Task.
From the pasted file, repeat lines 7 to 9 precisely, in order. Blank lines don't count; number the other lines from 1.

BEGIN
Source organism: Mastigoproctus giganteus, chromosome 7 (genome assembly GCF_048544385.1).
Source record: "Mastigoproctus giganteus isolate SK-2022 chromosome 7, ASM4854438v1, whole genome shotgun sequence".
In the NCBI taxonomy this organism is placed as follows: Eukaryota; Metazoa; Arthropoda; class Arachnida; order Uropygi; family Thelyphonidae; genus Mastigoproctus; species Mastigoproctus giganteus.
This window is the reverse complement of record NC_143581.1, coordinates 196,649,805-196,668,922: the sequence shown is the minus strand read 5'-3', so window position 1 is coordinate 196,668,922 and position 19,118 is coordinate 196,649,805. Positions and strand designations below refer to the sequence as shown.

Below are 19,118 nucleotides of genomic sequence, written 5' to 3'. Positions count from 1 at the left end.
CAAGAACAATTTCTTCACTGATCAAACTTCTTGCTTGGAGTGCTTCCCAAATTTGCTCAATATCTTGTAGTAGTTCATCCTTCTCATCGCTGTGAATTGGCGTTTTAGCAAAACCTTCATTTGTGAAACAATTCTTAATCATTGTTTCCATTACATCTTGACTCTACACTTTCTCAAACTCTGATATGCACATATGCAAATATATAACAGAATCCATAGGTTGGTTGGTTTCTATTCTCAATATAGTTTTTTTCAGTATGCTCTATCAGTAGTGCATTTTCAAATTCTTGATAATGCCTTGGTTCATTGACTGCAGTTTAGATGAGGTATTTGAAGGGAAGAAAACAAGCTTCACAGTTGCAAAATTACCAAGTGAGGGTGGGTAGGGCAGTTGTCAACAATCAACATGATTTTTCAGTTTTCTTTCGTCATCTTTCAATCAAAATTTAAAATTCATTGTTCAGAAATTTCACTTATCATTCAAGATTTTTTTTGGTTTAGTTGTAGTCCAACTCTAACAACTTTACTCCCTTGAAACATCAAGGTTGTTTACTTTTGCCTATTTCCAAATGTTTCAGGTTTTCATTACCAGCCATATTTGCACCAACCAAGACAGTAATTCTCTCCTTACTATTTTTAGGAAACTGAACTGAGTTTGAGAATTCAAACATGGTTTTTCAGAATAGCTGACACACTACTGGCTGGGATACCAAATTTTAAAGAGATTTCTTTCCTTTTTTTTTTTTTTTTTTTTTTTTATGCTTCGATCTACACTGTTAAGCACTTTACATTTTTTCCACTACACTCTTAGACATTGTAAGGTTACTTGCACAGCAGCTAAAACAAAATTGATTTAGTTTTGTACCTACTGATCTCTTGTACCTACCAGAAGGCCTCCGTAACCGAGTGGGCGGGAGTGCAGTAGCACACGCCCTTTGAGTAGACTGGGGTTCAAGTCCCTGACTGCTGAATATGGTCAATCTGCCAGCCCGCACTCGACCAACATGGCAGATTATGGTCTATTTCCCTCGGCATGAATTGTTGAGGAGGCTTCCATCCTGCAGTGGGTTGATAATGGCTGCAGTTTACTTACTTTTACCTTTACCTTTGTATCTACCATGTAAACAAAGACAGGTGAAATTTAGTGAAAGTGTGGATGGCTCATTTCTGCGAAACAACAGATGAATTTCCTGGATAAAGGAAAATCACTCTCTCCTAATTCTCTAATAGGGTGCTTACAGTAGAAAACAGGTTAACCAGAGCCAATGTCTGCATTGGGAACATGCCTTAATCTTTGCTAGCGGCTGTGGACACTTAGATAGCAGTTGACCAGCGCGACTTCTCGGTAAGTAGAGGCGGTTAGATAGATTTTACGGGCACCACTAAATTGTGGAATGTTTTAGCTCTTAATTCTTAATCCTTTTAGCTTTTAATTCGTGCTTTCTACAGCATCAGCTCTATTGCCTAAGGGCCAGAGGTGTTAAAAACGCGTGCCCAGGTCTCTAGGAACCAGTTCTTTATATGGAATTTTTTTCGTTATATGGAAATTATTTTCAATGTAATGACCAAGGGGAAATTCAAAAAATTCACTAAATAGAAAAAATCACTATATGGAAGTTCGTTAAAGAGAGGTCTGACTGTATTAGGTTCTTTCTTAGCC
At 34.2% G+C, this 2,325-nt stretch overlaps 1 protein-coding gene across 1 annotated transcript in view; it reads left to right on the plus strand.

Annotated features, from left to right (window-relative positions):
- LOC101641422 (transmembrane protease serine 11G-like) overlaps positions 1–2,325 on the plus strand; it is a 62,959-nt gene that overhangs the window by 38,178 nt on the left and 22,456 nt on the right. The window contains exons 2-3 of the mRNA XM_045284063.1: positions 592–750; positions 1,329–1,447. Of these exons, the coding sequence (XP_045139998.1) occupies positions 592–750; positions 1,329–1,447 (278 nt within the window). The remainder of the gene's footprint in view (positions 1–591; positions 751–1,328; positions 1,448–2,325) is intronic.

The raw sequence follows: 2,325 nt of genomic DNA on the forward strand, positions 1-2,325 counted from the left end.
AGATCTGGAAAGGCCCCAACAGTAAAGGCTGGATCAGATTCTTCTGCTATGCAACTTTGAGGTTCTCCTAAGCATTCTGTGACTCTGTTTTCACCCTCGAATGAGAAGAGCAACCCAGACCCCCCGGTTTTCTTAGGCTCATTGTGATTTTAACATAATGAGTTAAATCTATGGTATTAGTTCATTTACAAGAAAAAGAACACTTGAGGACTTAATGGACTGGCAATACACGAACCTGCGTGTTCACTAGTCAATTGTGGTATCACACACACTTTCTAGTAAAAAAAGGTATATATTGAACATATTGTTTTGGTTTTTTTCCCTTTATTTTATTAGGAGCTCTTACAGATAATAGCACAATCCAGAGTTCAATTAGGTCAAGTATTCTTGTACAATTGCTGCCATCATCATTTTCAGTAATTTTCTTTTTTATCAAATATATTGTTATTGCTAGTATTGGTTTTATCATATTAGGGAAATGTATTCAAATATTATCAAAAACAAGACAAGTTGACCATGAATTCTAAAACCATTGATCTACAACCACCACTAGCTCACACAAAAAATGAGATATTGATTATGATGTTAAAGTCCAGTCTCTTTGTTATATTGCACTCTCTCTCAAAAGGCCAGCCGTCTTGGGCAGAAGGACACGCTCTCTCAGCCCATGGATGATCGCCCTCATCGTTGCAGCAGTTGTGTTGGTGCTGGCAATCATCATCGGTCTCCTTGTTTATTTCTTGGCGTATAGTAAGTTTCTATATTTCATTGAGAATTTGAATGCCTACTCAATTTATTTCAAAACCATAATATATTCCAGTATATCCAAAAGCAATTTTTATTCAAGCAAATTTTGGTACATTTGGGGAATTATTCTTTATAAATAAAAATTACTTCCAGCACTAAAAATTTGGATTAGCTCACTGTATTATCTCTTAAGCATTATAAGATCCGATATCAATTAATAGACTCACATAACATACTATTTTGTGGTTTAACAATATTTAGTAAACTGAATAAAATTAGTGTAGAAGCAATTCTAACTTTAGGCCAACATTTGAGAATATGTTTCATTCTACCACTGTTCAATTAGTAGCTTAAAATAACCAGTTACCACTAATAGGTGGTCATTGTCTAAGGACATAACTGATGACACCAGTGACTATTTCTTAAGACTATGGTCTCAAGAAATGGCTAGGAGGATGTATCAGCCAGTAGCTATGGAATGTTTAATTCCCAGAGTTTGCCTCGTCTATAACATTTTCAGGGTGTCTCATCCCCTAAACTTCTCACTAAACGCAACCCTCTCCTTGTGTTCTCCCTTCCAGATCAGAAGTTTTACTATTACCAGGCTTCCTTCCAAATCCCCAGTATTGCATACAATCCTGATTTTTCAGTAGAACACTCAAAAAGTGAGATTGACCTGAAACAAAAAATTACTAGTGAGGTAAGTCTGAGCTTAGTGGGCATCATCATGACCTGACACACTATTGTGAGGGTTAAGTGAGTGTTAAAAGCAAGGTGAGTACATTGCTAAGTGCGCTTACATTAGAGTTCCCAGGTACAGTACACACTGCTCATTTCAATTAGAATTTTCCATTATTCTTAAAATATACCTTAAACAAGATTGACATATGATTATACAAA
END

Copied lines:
At 34.2% G+C, this 2,325-nt stretch overlaps 1 protein-coding gene across 1 annotated transcript in view; it reads left to right on the plus strand.

Annotated features, from left to right (window-relative positions):
- LOC101641422 (transmembrane protease serine 11G-like) overlaps positions 1–2,325 on the plus strand; it is a 62,959-nt gene that overhangs the window by 38,178 nt on the left and 22,456 nt on the right. The window contains exons 2-3 of the mRNA XM_045284063.1: positions 592–750; positions 1,329–1,447. Of these exons, the coding sequence (XP_045139998.1) occupies positions 592–750; positions 1,329–1,447 (278 nt within the window). The remainder of the gene's footprint in view (positions 1–591; positions 751–1,328; positions 1,448–2,325) is intronic.